. in a fundamental way, labor has to work with the kinds of folks we talked about here, civil rights, in a much more basic way than they have the last 80 years. it has to be like core, we're in this together. we're going to fight foreclosures as much as we're going to fight for bargaining rights. we're going to fight climate change as much as we're going to fight to raise the standard of living. it's going to take that kind of labor movement, and i think a lot of us are ripe for that kind of labor movement. >> last year, 2012, labor took a series of defeats right on the chin in wisconsin, michigan and other places. i think you wrote recently that 88% of the workers in this country do not have collective bargaining rights, and 12% who do are constantly fighting a defensive battle. how do you change that? is labor dying? >> i think -- well, the way we change that is that part of the agenda, the economic justice part that the democracy part goes with it, but on the economic justice front, part of it is to get the partners, which there are now, the greens, the civil rights, the students, the others, to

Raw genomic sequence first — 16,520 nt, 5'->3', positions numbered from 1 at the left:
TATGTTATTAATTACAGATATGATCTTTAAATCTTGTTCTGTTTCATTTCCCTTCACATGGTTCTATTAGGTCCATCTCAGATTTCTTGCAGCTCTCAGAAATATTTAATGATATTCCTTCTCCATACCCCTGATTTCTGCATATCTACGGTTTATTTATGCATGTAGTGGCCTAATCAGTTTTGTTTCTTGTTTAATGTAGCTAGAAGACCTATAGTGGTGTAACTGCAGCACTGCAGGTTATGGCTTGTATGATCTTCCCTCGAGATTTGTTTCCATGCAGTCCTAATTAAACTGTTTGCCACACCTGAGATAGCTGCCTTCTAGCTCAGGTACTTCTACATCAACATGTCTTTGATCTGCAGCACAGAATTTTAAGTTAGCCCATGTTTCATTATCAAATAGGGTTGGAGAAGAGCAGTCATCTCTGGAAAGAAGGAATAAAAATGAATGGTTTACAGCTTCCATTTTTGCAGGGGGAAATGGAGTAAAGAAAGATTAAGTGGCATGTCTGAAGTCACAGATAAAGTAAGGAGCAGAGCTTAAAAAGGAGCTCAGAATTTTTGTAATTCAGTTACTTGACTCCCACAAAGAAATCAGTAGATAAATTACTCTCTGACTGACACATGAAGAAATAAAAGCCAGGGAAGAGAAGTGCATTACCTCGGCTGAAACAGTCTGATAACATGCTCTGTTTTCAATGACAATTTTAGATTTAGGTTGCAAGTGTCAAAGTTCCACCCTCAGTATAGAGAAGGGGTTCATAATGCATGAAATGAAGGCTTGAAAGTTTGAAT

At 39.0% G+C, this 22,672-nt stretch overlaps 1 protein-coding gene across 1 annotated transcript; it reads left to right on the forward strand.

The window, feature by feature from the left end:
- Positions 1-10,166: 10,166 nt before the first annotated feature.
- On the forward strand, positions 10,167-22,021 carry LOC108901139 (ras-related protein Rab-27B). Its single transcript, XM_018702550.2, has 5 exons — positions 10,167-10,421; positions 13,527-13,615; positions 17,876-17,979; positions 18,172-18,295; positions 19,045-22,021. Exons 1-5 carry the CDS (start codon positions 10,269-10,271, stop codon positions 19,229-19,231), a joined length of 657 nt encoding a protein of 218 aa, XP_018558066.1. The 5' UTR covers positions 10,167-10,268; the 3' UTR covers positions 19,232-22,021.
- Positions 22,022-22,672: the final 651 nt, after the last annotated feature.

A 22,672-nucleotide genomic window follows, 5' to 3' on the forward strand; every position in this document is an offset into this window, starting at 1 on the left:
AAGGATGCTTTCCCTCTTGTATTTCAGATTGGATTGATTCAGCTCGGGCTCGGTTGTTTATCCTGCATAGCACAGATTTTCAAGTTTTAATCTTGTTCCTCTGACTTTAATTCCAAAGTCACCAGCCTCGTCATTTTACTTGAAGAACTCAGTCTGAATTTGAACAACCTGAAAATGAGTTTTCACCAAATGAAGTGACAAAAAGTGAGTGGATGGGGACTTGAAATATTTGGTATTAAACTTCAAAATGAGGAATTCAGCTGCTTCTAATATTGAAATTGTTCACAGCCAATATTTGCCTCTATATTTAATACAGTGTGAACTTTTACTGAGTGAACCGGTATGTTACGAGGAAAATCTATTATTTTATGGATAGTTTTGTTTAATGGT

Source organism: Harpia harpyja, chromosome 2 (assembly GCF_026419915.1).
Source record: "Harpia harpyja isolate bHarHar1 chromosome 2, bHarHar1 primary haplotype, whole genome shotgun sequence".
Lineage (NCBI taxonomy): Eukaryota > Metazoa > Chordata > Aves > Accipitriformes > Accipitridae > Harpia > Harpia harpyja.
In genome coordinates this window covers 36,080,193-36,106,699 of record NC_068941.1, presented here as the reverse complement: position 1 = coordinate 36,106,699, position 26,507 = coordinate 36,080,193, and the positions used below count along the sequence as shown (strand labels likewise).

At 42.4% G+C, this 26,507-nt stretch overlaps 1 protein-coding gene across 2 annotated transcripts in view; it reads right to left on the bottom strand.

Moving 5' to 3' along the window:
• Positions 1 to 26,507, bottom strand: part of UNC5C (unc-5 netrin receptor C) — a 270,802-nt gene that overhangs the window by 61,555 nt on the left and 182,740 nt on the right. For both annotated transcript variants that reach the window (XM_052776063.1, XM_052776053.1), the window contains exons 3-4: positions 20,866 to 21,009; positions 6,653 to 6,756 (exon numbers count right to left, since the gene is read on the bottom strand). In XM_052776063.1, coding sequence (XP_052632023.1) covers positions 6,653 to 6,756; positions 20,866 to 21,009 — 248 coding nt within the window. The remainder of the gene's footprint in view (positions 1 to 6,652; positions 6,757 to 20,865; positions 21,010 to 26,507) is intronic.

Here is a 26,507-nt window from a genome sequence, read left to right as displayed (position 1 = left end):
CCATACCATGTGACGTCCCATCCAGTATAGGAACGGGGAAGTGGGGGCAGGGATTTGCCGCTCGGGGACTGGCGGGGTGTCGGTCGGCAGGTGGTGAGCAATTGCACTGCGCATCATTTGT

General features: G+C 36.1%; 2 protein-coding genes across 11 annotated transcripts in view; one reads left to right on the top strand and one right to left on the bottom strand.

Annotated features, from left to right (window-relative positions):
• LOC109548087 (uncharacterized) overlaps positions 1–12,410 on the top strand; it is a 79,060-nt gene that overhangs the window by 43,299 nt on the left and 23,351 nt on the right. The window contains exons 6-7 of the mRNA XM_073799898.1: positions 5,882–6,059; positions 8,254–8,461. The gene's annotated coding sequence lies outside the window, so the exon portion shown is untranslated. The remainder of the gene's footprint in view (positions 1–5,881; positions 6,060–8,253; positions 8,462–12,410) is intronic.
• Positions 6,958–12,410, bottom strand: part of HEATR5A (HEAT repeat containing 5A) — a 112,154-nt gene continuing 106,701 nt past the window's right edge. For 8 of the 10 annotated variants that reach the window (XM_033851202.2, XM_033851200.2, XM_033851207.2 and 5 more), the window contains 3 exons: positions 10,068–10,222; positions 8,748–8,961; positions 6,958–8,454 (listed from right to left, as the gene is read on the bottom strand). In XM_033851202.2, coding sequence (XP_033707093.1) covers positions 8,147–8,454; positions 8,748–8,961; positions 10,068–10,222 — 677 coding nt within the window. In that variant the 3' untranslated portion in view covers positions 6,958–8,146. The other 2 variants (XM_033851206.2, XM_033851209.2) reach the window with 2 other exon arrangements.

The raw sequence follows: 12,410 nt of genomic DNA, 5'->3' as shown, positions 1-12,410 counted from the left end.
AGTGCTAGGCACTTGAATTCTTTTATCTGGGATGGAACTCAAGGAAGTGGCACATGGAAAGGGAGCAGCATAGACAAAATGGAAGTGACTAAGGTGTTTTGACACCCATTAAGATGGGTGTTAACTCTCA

a bad signal to society of repression and limitation of civil rights guaranteed by the constitution of the russian federation. >> several russian cities have already passed similar local laws. the move to legislate on the federal level enjoys popular support. surveys showed 2/3 of the russian public find homosexuality morally unacceptable. the bill has been criticized by human-rights groups, including the kremlin's human rights council. bbc news in moscow. >> stocks rose today as the euro hit an 11-month high. investors took heart that europe's financial crisis may have eased. it is ironic as the situation improves, the real economic situation for many europeans its worst -- gets worse. the british economy shrunk more than expected. the belgian economy is just as bleak. throughout northern and southern europe, the fear is losing your job. >> the fire has been burning for three months fell, who arming the striking workers. they are the latest victims of europe's economic crisis. say goodbye to the sprawling ford factory in eastern belgium. it is shutting down. with europe in recessio